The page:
For one thing, it would be enormously expensive for Europe entirely to look after its own defence. The U.S. at present accounts for more than 70 per cent of all the military spending of 29 Nato countries.
Moreover, having described the alliance as ‘obsolete’ before assuming office, Mr Trump has begun to warm to it, partly because countries including Germany, which have not pulled their weight in terms of financial contributions, have indicated they are prepared to pay a little more.
From Britain’s point of view, it would be idiotic and reckless to throw in our lot with France, given how unreliable and skittish an ally it has been for most of the past 70 years.
America, on the other hand, has proved a loyal and dependable friend.
Only once during this post-war period — during the 1956 Suez crisis, after the Anglo-French invasion of Egypt — have the United States and United Kingdom been seriously at loggerheads.
Which brings me back to Jeremy Corbyn. Does anyone honestly think that, if he became Prime Minister, Britain would remain as one of the respected leading countries of Nato?
So long as President Trump is in the White House, he and Mr Corbyn would scarcely speak. It’s doubtful whether Labour would maintain an independent nuclear deterrent despite its manifesto pledge to do so.
Britain under Corbyn would be a diminished military power, often picking fights with the United States, and probably other members of Nato. It would embrace Leftish causes around the world — in the Middle-East, South America and Africa.
It’s most unlikely that, under Prime Minister Corbyn, the UK would continue to play its traditional role of helping to keep Nato together, as the key ally of the United States and a European power.
If elected, Mr Corbyn might well do more to bring about the demise of Nato than Mr Macron’s grandiose but unrealistic dreams of a European army ever could.
Of course, I don’t at all deny Nato has problems, even though it is, as Boris Johnson said yesterday in his press conference at the end of the summit, ‘the most successful alliance in history’.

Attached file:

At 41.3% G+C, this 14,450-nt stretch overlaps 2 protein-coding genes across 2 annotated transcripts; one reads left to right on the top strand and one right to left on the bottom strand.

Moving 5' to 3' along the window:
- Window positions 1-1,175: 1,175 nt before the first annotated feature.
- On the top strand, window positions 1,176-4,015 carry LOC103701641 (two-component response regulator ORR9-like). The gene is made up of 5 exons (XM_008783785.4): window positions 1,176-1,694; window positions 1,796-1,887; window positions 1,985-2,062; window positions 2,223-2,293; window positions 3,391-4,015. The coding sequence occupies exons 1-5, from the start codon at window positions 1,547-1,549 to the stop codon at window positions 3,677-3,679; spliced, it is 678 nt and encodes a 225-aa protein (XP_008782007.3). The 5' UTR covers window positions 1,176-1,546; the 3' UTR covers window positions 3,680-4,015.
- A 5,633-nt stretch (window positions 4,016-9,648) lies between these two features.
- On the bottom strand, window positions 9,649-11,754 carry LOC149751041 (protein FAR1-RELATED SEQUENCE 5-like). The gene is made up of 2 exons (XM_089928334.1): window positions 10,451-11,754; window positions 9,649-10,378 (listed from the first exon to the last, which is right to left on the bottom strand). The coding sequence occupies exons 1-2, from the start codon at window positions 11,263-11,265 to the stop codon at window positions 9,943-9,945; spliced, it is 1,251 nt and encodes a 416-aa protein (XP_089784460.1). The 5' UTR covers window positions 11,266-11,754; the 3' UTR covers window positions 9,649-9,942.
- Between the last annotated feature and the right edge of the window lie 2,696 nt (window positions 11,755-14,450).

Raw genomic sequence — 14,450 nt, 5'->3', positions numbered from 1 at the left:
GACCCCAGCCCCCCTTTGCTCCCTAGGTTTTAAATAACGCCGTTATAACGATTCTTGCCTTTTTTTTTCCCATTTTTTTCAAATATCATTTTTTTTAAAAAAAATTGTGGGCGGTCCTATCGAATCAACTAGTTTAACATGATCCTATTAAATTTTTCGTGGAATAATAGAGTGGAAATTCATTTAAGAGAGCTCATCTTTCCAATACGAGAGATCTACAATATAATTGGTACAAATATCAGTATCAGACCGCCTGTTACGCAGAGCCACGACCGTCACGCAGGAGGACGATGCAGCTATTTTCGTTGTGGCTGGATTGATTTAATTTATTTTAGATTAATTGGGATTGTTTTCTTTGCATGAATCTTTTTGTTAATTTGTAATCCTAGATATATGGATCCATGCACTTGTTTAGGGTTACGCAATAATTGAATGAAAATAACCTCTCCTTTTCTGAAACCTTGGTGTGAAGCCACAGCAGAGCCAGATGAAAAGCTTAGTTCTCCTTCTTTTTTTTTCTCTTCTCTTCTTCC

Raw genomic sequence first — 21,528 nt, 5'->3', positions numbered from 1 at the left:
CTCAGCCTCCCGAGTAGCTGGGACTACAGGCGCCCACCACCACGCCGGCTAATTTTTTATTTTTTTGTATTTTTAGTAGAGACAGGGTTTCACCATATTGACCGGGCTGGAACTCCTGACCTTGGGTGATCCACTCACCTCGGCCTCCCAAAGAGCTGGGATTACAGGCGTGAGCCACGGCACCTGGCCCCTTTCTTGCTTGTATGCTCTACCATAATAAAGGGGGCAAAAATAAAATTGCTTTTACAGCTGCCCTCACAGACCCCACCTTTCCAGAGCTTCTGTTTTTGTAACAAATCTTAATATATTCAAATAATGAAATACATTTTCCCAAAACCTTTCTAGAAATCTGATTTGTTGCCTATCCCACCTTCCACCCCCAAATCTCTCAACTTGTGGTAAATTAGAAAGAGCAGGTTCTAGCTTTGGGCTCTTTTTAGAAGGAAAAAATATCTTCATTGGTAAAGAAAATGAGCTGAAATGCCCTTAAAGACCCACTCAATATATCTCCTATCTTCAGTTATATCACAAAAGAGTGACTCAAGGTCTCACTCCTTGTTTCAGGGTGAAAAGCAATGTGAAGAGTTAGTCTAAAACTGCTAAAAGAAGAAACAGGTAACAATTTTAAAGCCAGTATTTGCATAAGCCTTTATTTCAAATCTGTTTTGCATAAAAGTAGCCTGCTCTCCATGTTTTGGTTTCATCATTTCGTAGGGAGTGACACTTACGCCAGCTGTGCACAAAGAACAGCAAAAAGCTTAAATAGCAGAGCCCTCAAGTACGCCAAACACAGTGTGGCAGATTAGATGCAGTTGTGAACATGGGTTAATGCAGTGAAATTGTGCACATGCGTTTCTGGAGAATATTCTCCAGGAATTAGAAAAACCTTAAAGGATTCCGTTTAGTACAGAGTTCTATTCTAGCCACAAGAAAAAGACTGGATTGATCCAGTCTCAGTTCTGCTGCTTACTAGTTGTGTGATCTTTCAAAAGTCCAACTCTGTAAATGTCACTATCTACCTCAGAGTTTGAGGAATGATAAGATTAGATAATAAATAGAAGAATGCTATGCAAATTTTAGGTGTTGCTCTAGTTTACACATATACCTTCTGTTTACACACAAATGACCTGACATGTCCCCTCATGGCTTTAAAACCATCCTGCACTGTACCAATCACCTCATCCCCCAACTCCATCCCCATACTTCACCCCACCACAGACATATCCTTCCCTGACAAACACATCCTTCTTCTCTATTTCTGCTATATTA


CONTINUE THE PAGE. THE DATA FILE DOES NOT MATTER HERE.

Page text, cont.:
There are undoubtedly serious divisions — most notably with Turkey, which is attacking Kurds who were Nato allies in the war against IS, in northern Syria.
It can’t be right for Turkey, a Nato member, to be buying an anti-aircraft missile system from Russia, which is the alliance’s foremost potential adversary, and particularly feared by its East European members.
But there have been severe problems before — during the Suez crisis and over French disengagement under De Gaulle, as I have mentioned, and in perennially fractious relations between Turkey and its fellow Nato member, Greece.
Despite Mr Trump’s criticism of Canada’s President Justin Trudeau as ‘two-faced’ after the latter was recorded apparently making disobliging and unstatesmanlike remarks about the American leader at Buckingham Palace, the alliance remains in good shape.
Like him or loathe him, President Trump won’t be around for ever. He could be gone in 13 months. The Nato alliance is obviously able to outlast him, as it should survive the vainglorious schemes of Emmanuel Macron.
And I’m sure most Britons would rather trust the U.S. as the rock of the West’s defence rather than the popinjay French with their record of unreliability and flakiness.
Unless, that is, Jeremy Corbyn should by some mischance find himself in No 10 — in which case our place in an alliance that has lasted 70 years will be in jeopardy, as we find ourselves at odds with our closest friend.